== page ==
Dynasty : Pala, Eastern India
Period : Late Medieval 1100 CE
Material : Stone
Location : National Museum
Current Location : National Museum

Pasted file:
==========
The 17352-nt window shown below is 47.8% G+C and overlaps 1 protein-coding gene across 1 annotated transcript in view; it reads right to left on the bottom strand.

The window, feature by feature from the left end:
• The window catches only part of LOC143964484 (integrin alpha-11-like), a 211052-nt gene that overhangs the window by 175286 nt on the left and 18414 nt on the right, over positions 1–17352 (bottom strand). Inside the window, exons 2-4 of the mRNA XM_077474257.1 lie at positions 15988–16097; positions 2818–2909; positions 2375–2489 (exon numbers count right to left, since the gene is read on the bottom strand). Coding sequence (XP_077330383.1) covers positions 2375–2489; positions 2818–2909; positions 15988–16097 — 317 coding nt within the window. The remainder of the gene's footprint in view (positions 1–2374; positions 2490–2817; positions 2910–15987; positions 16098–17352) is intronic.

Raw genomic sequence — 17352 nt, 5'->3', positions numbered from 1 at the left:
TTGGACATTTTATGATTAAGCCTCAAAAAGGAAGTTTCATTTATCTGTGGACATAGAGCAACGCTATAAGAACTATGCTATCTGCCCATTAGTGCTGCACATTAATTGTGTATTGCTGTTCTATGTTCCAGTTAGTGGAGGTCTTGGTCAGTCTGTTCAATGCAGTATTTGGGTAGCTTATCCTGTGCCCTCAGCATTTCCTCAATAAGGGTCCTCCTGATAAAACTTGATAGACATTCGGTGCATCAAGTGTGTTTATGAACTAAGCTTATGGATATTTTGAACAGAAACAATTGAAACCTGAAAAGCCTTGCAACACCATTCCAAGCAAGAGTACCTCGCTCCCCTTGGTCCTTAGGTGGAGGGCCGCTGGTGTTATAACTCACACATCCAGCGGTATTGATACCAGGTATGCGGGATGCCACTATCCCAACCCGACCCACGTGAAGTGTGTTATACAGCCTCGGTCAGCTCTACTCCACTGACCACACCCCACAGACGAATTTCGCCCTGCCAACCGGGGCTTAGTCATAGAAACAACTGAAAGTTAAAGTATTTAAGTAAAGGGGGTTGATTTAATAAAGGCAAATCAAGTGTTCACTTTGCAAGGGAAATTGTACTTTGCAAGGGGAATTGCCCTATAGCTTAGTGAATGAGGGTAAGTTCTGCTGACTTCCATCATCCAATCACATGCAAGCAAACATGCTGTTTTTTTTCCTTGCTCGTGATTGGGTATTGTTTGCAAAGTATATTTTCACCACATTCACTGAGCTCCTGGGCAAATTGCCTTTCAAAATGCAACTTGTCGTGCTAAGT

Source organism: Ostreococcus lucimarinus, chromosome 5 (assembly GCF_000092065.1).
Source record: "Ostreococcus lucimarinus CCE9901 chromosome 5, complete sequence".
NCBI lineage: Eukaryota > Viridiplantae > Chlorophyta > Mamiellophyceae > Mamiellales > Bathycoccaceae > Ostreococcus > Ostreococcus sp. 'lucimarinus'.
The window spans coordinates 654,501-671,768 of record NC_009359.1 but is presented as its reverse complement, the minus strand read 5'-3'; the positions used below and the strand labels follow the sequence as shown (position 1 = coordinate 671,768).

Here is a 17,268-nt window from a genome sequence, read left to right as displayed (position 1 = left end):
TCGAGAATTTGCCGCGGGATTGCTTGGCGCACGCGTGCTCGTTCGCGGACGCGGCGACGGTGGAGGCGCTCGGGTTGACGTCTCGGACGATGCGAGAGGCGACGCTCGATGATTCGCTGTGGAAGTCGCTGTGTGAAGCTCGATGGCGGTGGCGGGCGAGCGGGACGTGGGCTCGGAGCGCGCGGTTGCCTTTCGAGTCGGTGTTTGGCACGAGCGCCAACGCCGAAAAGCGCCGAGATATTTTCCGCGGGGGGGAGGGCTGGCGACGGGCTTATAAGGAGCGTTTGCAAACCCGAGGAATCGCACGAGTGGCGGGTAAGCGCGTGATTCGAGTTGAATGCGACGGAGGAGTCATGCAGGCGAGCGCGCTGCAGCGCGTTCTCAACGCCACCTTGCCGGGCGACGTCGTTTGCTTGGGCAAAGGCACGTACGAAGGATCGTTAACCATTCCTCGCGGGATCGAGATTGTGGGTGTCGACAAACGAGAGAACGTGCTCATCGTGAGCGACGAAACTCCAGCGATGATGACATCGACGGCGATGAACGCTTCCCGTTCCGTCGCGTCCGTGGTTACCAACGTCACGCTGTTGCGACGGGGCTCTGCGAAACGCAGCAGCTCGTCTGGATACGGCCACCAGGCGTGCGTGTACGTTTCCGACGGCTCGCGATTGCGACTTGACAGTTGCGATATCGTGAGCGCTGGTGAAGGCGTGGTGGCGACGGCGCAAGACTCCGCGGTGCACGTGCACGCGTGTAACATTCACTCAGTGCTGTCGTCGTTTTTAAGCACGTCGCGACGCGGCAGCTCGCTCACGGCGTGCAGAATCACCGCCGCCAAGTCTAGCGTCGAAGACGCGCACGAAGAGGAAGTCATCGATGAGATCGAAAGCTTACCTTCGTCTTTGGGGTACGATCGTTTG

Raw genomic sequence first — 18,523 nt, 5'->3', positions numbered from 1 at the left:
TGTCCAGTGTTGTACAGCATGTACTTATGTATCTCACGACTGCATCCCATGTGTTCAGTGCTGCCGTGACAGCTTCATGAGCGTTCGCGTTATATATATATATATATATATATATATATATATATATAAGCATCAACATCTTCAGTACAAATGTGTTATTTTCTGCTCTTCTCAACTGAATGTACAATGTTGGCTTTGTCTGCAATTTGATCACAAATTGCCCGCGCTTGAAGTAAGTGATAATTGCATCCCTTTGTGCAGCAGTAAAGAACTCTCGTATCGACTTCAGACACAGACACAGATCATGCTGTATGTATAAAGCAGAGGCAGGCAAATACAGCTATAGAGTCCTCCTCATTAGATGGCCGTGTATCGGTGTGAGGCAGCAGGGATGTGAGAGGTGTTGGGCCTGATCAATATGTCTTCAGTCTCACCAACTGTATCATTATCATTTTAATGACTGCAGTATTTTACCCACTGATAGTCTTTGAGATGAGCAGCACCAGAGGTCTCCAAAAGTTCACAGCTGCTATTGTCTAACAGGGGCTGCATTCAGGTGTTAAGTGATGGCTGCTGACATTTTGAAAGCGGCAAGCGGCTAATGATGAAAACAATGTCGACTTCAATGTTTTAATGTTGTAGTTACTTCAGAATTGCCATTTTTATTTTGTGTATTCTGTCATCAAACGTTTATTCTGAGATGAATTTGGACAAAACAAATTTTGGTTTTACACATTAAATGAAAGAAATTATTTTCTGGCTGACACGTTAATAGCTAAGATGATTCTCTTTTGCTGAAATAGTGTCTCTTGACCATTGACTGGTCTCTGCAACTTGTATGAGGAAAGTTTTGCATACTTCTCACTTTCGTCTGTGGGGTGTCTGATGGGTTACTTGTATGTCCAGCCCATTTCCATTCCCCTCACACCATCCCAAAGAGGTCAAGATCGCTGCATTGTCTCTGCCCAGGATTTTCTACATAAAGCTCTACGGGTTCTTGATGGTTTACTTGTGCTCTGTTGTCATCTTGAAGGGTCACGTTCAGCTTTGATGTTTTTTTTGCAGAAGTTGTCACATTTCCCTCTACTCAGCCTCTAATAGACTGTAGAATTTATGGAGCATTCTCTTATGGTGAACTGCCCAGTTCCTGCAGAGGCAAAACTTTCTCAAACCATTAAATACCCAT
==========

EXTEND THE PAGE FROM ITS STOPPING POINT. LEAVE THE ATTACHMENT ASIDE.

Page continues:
Marichi (from Sanskrit “ray of light”), who is revered in the Buddhist tradition as a heavenly warrior and powerful protector goddess. Marichi protects human beings from physical dangers and harm, sudden death, thieves, wildlife, snakes, poisons, fire, and other forces. She also removes doubts about faith in those who have lost their way, and illuminates the minds of those who are searching for a spiritual awakening. The dawn and the light associated with the goddess symbolize the radiance of spiritual illumination and enlightenment. Marichi is usually depicted sitting on a lotus, a boar, or a chariot drawn by seven wild boars. The boars symbolize the militant and defensive force of the goddess. The number of the seven boars is associated with the seven planets governing the days of the week in Indian astronomy. A large plaque showing Buddhist goddess Marichi in high relief made in black stone. Standing in pratyalidha pose on a double lotus pedestal mounted on a chariot drawn by seven animals, there are also two wheels on either side. It is driven by a female sitting in front between both the legs of the Goddess. Marichi is three-headed and six-armed. She is wearing a crown, earrings, a necklace, armlets, bracelets, anklets, a girdle at the waist and a yajnopavita which falls at the right thigh. She is holding a double thunderbolt in her upper right hand, the middle right arm is broken and the lower arm is holding some indistinct object near the right thigh. In the left hand she holds a noose and a flower, while the middle portion is lost. The lower left arm rests in the centre between the breasts. On the lower side are two devotees sitting in anjalimudra on either side, and above them are two flying figures.